Debasish De, Bachelor of Optometry
Optometrist, Dr. Shroff’s Charity Eye Hospital, New Delhi.
The face is the portrait of the mind, the eyes, its informers.
It is said that ‘eyes are the ‘windows to the soul. Loss or absence of any part of the face can cause severe physical and psychological trauma. (1) The eyes are the most noticeable structure on the face,(2) and their loss causes a psychological fragility of patients.(3) The absence of eye may be congenital (4) or acquired due to surgical removal which can be indicated in several cases such as traumas,(5) cancer, painful blind eye, and suprachoroidal haemorrhage etc.(6)
Depending on the severity, surgical management includes one of the three approaches: enucleation, evisceration, or exenteration.(7) There are several materials and techniques in the literature for the fabrication of ocular prosthesis. It may be using a stock eye, modifying stock eye, or fully customized ocular prosthesis.
- Impression – To provide a custom ocular prosthesis, an accurate impression of the socket is to be obtained.The socket is cleaned of discharge and secretions and lubricated with few drops of tears substitute and an impression plastic tray is chosen according to the size of the eye socket. Next, the impression tray is placed in the patient eye socket and a mixture of alginate is inserted into the syringe and is injected into the eye socket to produce a definitive impression (Fig.1).
Figure1: Steps of taking impression with the mixture of Alginate powder. For preparing the impression into a wax model, the impression tray is dipped into a mixture of alginate powder and the carving wax is heated and poured into the impression to create a wax model then the alginate mixture is opened, and an exact wax replica of the socket impression is created. The wax model is then smoothened (Fig 2).
Figure 2: Preparation of wax model.
- Iris button diameter (Fig.3) is chosen according to the measurement of the iris and corneal diameter of the patient’s fellow eye. An initial painting is done on the button by matching the colour with the other eye.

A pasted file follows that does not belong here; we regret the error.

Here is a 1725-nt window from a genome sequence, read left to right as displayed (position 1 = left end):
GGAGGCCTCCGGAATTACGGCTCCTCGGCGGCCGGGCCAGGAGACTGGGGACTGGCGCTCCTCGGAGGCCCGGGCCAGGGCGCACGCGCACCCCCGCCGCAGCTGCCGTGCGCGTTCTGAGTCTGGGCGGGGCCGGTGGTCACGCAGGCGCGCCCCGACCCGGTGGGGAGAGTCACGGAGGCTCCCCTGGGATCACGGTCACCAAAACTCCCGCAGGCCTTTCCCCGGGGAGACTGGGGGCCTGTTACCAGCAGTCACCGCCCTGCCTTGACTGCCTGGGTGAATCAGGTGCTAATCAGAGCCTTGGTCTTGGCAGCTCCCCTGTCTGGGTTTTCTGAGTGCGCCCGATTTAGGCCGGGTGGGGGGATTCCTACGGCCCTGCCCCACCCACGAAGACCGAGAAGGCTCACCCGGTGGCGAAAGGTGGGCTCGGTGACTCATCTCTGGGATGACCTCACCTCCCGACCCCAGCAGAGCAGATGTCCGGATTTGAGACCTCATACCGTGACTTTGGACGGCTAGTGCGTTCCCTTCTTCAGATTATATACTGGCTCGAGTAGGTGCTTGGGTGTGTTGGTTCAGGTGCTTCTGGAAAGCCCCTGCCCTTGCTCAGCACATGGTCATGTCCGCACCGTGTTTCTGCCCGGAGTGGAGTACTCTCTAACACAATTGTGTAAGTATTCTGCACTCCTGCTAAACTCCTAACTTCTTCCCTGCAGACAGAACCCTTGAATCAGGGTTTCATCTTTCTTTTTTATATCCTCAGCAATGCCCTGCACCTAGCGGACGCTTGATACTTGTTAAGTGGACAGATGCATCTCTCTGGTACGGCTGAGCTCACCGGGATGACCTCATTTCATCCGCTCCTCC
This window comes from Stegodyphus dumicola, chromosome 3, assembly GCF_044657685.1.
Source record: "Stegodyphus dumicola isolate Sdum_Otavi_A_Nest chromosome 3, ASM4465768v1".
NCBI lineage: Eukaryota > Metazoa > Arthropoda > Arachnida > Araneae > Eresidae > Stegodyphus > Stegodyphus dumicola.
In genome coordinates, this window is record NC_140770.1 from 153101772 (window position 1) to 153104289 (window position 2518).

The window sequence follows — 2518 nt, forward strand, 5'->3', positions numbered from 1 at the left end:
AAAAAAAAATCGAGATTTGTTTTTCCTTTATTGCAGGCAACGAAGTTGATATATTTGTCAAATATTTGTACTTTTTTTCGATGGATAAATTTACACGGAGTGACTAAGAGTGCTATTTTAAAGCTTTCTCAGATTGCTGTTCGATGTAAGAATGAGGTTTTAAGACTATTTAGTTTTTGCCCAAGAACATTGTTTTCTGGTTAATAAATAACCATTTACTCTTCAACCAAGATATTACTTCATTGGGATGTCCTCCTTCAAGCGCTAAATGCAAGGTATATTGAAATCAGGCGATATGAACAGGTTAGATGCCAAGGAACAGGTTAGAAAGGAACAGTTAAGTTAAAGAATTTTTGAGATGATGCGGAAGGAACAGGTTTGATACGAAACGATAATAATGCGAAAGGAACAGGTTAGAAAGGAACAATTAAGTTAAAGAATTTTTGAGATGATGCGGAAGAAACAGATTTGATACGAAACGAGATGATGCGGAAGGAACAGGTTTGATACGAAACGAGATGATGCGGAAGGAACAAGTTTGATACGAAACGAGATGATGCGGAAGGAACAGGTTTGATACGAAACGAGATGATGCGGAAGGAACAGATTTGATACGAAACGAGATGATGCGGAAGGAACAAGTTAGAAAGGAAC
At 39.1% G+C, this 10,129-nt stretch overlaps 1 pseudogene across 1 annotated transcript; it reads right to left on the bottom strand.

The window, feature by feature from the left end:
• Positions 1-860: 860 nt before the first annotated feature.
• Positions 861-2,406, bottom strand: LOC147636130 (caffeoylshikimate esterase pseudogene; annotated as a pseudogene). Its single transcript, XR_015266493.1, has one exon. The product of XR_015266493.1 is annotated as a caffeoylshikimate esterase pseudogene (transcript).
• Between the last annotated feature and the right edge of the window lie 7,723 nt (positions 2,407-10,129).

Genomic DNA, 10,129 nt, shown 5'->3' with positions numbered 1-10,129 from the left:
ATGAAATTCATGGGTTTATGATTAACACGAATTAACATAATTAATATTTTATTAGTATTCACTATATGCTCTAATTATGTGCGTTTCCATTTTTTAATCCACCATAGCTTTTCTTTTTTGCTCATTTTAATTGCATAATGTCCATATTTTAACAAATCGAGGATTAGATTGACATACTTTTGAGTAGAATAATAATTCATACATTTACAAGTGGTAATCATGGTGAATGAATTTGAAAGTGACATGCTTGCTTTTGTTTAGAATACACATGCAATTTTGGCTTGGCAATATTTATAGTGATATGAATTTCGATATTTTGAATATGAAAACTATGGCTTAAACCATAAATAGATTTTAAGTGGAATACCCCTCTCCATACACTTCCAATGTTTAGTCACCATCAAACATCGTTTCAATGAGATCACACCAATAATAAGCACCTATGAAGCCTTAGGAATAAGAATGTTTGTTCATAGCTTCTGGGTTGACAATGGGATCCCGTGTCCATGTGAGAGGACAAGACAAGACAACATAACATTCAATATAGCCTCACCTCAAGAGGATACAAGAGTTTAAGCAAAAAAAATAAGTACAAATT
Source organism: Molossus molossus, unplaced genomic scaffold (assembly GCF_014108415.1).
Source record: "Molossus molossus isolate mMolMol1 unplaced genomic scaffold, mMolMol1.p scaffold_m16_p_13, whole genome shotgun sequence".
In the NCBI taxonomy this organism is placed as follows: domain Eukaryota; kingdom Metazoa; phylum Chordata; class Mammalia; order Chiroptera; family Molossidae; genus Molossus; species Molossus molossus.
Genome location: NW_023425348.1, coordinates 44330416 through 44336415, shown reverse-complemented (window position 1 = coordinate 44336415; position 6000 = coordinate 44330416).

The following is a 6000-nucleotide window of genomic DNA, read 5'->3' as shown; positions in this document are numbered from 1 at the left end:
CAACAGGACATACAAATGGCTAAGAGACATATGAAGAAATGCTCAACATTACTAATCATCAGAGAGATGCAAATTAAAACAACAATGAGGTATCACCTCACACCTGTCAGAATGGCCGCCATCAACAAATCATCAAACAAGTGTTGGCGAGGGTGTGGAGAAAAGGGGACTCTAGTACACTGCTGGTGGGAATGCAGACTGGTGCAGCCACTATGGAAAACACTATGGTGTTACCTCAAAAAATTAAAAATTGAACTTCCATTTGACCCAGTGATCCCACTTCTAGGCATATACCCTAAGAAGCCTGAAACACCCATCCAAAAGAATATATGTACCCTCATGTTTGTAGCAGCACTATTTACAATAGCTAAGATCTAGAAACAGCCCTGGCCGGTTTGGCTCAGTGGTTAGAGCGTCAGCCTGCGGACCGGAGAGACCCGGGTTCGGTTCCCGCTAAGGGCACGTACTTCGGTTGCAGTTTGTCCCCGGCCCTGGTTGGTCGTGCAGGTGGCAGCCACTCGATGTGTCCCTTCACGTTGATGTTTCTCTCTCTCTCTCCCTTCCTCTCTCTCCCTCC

Figure. 3: Painted Iris button.
- The wax model is re-inserted into the patient’s eye socket (Fig. 4) to check for the fitting, movement and centration is marked using a marker by comparing it with the corneal light reflex of the fellow eye.
Figure 4: Wax model inserted into patient’s eye socket.
- Once the wax model is finished, mould is prepared using mould flask and dental stone (Fig. 5).
Figure 5: Preparation of mould.
- Fabrication of the acrylic model is done with PMMA mixed with monomer to make dough and kept under autoclave for polymerization for one and half hour (Fig. 6) at a starting temperature of 60 c gradually going up to 100 c and upon reaching .It is maintained at that temperature for rest of the time.
Figure 6: Demonstrates the fabrication process.
- Once polymerized then the Front and back surface of the model are trimmed and polished to smoothen the surface using brown wax (Fig. 7.).
Figure 7: Polishing of the front and back surface of the prosthesis.
- Final painting is done by matching it with the colour of normal eye of the patient (Fig. 8).
Figure 8: Colouring of sclera.
- Clear coating is given with PMMA and monomer mixture and again polymerised for 1 hr(Fig. 9) at the temperature starting at 60 degree.
Figure 9: Application of clear coating with PMMA and monomer mixture.
- After polymerization, the prosthesis is then trimmed and polished to smoothen the surface and for shining (Fig.10).
Figure10: Trimming & polishing process of the Prosthesis.
- Final COP is fitted in the patient eye socket for checking fitting and movements. Insertion and removal is taught to the patient (Fig. 11).
Figure 11: Final prosthesis polished and fitted.
Human eyes have highly complex structure which is difficult to mimic. COP’s has many advantages over stock eye like, better colour matching, more coordinated movements. Success of ocular prosthesis mainly depends on the precision, knowledge, and artistic skills of the clinician.
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- Pathak C, Pawah S, Singh G, et al. Prosthetic rehabilitation of completely blind subject with bilateral customised ocular prosthesis: a case report. J Clin Diagn Res. 2017 Jan;11(1):ZD06–ZD08
- Zheng C, Wu AY. Enucleation versus evisceration in ocular trauma:a retrospective review and study of current literature. Orbit. 2013 Dec;32(6):356–361.
- Bermejo E, Martínez-Frías ML. Congenital eye malformations: clinical epidemiological analysis of 1,124,654 consecutive births in Spain. Am J Med Genet. 1998 Feb 17;75(5):497–504.
- Goiato MC, Mancuso DN, Sundefeld MLMM, et al. Aesthetic and functional ocular rehabilitation. Oral Oncology Extra. 2005;41 (8):162–164.
- Nakra T, Simon GJ, Douglas RS, et al. Comparing outcomes of enucleation and evisceration. Ophthalmology. 2006 Dec;113(12):2270–2275.
- Parr GR, Goldman BM, Rahn AO. Surgical considerations in the prosthetic treatment of ocular and orbital defects. J Prosthet Dent 1983;49(3):379–385. DOI: 10.1016/0022-3913(83)90281-0.